Quantitative audience research is not, however, confined to surveys. Media industries routinely measure the appeal of their offerings. Television and movie industries have long used a kind of theater-testing in which prospective viewers are recruited to watch a forthcoming film or pilot program. Respondents view the show in an auditorium and are asked to score various aspects of what they see – often in a near continuous manner that allows researchers to assess the ebb and flow of audience reactions. Such testing can help executives decide whether to go forward with a project, and if so, how to modify or promote it. Similar techniques have been used to measure people’s reactions to political communication and candidate debates. True experiments are relatively uncommon in applied audience research, but have been, and continue to be, a staple of more academically oriented theoretical research (e.g., Zillmann & Vorderer 2000). Laboratory research sometimes features the use of physiological measures including eye movement, heart rate, and galvanic skin response.
Although quantitative methods predominate, qualitative methods are increasingly popular in both applied and theoretical audience research. Sometimes labeled audience ethnographies, these techniques include focus groups, unstructured interviews, and participant observation. Focus groups, in which a moderator guides a small number of recruits in a discussion, have long been a staple of marketers and programmers. The method has been used to develop products and ad campaigns, craft radio station formats, assess media personalities, and, in the case of more theoretical research, help determine how people “decode” or assign meaning to media texts (e.g., Morley 1992). Similarly, in-depth interviews and observation have been used by both theorists and practitioners to understand the social uses of television, how people adapt to the introduction of digital video recorders (DVRs), and concurrent media use throughout the day.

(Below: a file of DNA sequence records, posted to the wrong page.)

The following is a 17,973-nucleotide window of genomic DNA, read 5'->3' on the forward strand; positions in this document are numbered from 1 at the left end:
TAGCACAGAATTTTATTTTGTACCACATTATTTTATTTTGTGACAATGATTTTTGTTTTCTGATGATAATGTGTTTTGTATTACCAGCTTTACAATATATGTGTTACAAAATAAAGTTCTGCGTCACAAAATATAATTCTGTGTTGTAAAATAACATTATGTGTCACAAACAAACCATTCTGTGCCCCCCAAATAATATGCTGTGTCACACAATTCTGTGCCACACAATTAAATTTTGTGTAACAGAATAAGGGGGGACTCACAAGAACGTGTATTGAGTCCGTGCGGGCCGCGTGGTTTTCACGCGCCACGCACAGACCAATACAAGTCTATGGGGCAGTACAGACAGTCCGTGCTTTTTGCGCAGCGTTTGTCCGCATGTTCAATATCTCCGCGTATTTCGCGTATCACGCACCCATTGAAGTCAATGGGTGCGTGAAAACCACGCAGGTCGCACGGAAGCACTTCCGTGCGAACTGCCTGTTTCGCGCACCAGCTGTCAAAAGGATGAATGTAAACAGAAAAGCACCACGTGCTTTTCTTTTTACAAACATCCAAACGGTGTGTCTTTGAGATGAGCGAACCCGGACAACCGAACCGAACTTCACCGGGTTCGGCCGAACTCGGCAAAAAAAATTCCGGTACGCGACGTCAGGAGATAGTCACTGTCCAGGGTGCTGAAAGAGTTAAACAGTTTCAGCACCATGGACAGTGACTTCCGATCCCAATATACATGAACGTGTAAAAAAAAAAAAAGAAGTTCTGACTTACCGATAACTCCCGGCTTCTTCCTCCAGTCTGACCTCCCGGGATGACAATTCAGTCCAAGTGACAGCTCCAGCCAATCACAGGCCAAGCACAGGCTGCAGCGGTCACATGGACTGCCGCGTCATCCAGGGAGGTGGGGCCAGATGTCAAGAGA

Syndicated VS Custom Audience Research
Syndicated audience research is a standardized research product that is sold to multiple subscribers. It plays an important role in media industries because its costs can be distributed across many buyers, and it provides a credible, “third party” accounting of audiences independent of the media or advertisers. The most visible form of syndicated research is audience ratings. Measurement companies in the US and much of the world record audience behaviors using a variety of techniques, some of which are quite expensive. These data are processed and packaged as different reports that constitute a “currency” used to buy and sell audiences (Napoli 2003; Webster et al. 2006).
Like many forms of information, producing such research has high “first copy” costs, and very low marginal costs. Moreover, the product is a “public good.” Once created, its supply is not diminished by consumption. These characteristics give the syndicators flexibility in pricing to attract additional business. They also make it difficult for new competitors to enter the market, since challengers will incur first-copy costs with uncertain prospects for displacing the competition and recovering those costs. Further, incumbent syndicators typically offer products that are the result of an ongoing negotiation between clients with disparate interests (e.g., advertisers and media). Their estimates reflect a compromise upon which all agree to conduct business, and their numbers become embedded in the routines of the affected industries. Even modest changes can upset the ecology of the system. Hence, in established industries it is not uncommon to see one syndicator emerge as the principle, quasi-official scorekeeper for the medium in question.